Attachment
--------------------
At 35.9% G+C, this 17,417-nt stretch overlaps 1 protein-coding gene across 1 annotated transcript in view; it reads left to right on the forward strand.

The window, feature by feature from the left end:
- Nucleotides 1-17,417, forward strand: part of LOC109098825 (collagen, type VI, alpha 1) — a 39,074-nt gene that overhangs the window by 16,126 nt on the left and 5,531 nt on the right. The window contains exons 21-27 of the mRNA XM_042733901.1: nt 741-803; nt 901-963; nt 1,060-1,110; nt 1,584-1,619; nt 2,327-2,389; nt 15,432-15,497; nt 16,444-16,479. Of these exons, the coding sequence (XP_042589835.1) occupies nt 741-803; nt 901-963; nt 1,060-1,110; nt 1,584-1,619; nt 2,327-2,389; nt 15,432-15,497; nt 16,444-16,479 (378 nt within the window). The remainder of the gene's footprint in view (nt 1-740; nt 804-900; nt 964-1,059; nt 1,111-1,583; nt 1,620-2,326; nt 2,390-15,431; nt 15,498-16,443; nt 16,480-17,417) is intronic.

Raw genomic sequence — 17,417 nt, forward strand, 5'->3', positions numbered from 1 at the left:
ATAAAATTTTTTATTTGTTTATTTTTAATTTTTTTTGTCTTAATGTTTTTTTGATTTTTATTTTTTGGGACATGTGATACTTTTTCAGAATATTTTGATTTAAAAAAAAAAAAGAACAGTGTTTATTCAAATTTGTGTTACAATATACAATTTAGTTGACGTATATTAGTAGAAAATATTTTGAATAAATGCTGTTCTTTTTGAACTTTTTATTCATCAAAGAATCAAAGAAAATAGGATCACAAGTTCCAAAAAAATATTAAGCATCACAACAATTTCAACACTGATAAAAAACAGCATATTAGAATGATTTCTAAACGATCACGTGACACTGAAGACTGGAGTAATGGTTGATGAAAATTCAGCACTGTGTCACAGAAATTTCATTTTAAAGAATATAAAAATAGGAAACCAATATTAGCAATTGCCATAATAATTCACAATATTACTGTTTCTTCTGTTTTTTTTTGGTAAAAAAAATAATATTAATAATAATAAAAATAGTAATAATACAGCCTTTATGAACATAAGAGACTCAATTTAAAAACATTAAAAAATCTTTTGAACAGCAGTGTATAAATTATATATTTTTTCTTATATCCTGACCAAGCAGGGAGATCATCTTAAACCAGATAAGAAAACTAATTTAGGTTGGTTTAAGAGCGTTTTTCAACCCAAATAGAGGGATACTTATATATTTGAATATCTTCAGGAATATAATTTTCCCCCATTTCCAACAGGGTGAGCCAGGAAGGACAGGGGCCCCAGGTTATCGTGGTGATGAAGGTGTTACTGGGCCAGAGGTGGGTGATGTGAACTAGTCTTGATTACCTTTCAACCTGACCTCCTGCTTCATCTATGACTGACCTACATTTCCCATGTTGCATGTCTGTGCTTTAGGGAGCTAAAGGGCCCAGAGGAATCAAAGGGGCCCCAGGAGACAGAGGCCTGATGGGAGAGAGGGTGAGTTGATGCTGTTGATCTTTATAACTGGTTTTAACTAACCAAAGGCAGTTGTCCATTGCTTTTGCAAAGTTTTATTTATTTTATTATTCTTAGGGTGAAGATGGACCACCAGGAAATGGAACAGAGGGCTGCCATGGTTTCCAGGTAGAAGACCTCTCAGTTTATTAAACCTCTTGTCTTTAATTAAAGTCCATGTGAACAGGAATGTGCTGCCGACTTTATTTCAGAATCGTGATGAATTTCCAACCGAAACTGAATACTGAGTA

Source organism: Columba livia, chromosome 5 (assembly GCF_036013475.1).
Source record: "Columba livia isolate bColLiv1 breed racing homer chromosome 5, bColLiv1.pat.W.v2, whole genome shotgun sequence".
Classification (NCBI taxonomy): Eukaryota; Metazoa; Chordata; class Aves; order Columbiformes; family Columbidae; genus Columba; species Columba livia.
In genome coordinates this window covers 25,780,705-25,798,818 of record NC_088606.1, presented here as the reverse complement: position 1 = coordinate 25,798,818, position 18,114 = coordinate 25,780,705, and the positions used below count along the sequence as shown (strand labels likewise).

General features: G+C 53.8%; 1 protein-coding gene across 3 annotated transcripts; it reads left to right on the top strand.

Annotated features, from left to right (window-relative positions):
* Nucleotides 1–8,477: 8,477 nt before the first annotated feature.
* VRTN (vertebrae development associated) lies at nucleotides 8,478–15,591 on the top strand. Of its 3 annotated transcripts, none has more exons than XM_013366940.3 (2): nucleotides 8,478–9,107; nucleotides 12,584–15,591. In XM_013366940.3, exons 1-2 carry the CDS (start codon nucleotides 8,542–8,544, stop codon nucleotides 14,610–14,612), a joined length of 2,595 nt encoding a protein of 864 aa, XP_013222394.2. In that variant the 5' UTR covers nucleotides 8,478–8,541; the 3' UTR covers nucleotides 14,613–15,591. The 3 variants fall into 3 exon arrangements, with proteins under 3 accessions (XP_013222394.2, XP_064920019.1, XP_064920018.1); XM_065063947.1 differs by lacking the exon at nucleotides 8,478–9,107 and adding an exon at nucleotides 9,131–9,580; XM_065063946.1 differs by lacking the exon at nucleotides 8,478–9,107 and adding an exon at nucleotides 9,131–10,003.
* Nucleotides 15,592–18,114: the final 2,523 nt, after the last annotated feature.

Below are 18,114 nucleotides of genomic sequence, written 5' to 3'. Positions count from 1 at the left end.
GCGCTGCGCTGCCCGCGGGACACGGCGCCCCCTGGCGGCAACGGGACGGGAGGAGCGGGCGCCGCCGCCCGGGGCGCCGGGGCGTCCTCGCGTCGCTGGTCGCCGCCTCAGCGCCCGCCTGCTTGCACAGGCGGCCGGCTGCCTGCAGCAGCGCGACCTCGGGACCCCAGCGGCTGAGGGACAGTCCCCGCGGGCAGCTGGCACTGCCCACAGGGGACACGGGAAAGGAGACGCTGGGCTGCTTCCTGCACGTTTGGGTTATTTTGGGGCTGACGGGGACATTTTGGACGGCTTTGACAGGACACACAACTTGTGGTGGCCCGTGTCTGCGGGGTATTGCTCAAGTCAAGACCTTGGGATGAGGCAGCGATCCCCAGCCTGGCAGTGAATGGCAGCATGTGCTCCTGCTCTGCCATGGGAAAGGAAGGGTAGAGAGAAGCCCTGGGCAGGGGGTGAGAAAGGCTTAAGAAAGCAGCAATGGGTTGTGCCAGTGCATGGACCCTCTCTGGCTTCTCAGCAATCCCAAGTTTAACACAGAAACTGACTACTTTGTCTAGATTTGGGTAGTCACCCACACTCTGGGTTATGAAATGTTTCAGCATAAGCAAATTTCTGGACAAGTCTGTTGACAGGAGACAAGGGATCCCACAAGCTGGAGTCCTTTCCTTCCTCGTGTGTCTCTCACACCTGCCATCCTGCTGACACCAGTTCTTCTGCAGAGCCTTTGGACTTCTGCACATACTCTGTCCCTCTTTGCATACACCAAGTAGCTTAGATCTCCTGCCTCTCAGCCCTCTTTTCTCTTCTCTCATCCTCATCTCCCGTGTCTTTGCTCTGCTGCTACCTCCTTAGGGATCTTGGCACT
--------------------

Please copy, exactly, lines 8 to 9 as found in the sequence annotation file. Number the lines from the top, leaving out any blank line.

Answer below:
Classification (NCBI taxonomy): Eukaryota; Metazoa; Chordata; class Aves; order Columbiformes; family Columbidae; genus Columba; species Columba livia.
In genome coordinates this window covers 25,780,705-25,798,818 of record NC_088606.1, presented here as the reverse complement: position 1 = coordinate 25,798,818, position 18,114 = coordinate 25,780,705, and the positions used below count along the sequence as shown (strand labels likewise).